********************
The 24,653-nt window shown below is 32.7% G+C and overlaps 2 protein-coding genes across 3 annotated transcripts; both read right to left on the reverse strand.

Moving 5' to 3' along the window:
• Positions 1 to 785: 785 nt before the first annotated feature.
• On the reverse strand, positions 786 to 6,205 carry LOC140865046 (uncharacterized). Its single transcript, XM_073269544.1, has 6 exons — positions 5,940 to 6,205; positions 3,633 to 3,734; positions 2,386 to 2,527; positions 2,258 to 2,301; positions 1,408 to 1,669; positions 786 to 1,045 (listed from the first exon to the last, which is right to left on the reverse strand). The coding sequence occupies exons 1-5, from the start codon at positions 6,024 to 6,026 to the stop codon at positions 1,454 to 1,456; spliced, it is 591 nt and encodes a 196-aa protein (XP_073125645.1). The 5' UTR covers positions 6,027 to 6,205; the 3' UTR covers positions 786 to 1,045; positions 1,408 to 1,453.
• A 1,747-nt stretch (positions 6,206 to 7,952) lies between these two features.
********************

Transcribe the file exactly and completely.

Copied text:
The 24,653-nt window shown below is 32.7% G+C and overlaps 2 protein-coding genes across 3 annotated transcripts; both read right to left on the reverse strand.

Moving 5' to 3' along the window:
• Positions 1 to 785: 785 nt before the first annotated feature.
• On the reverse strand, positions 786 to 6,205 carry LOC140865046 (uncharacterized). Its single transcript, XM_073269544.1, has 6 exons — positions 5,940 to 6,205; positions 3,633 to 3,734; positions 2,386 to 2,527; positions 2,258 to 2,301; positions 1,408 to 1,669; positions 786 to 1,045 (listed from the first exon to the last, which is right to left on the reverse strand). The coding sequence occupies exons 1-5, from the start codon at positions 6,024 to 6,026 to the stop codon at positions 1,454 to 1,456; spliced, it is 591 nt and encodes a 196-aa protein (XP_073125645.1). The 5' UTR covers positions 6,027 to 6,205; the 3' UTR covers positions 786 to 1,045; positions 1,408 to 1,453.
• A 1,747-nt stretch (positions 6,206 to 7,952) lies between these two features.